Archive - Nov 10, 2009
It’s been a few weeks since I’ve provided an update on the cider making, but there isn’t a lot to update. Last Saturday, we racked off our latest batch of hard cider. This cider had slowly fermented for three weeks using an Oktoberfest yeast. It got very cloudy and produced a lot of sediment. When we racked it off, we bottled a dozen bottles to see how the first fermentation ages and to have enough room in the five gallon carboy. Like with a previous batch, we added, two cups of maple syrup to boost the sugar and add a nice little taste. It is now on its second fermentation.
This freed up the six gallon carboy for us to go get some special cider. Every year, Beardsley’s Cider Mill makes a special batch of cider for brewers. It is made of an assortment of apples, including some heirlooms, as well as some quince. This year it was 60% norther spy, 20% winesap, 10% red and golden delicious with the remaining 10% a mixture of Baldwin, golden russet, Spitzenberg, an antique apple variety and Quince. I believe they made about 600 gallons which were all sold within a couple of hours.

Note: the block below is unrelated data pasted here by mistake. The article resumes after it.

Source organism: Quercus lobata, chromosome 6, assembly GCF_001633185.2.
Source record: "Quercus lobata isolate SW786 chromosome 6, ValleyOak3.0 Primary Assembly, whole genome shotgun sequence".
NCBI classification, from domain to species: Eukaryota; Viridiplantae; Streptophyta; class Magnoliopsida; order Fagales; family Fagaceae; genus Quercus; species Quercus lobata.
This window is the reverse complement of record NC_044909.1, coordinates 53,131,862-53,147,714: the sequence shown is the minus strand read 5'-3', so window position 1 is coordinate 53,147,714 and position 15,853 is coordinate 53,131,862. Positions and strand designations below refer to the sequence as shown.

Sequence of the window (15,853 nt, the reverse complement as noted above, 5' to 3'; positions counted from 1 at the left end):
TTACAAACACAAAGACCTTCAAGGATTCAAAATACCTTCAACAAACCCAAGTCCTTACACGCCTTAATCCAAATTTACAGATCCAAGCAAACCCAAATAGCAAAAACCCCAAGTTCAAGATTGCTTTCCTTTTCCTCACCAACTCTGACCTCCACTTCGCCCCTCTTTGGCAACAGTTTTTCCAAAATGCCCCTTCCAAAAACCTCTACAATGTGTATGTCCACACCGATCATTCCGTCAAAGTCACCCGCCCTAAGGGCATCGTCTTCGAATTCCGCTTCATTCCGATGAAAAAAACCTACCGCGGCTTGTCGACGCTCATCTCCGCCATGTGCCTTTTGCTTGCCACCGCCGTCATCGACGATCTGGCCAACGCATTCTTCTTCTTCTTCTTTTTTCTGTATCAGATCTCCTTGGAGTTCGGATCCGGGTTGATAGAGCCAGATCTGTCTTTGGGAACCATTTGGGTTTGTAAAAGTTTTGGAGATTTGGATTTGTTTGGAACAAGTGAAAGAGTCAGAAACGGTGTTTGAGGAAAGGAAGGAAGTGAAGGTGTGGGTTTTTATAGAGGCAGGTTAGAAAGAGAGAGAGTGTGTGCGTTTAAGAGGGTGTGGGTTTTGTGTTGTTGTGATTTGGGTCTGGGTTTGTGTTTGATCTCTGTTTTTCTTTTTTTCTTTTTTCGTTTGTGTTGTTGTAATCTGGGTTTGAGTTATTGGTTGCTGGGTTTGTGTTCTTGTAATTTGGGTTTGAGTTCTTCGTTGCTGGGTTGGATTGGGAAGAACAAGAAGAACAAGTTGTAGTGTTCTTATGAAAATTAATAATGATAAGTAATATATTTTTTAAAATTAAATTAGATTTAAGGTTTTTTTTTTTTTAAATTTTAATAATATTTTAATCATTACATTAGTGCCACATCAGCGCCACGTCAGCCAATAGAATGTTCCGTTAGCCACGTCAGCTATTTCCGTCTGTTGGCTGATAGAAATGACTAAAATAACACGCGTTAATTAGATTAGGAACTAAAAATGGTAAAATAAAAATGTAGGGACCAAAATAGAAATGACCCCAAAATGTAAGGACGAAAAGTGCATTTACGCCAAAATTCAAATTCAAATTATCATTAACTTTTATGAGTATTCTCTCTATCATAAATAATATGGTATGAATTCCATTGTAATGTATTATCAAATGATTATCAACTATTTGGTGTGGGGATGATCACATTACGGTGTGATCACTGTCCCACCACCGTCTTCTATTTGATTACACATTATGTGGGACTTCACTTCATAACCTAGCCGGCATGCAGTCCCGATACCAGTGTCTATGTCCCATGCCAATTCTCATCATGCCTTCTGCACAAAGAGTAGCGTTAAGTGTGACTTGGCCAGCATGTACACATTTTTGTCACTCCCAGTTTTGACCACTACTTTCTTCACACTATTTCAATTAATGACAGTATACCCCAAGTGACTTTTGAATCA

A group of hard cider brewers come every year for this cider and they share various hard ciders they’ve made. There were ciders flavored with raspberry, elderberry, and whiskey. There were various methods that it had been fermented and aged. Some cider was very old. Other cider was much more recent. It was a fun and lively discussion. My pear cider, or perry, was well received and the maple apple cider was also enjoyed. I picked up my six gallons and headed home.
An online cider brewing friend went over there a few hours later only to find out that he had missed his opportunity. So, he’ll be making some other hard cider this time around. I’ve also chatted with various other friends and relatives online who are experimenting with making cider and sharing their stories.
For this batch, we are using a Bavarian Wheat yeast. It has started off a little slowly, but is starting to pick up speed. I figure I’ll let it go for three or four weeks and then rack it off and start our final batch for the year.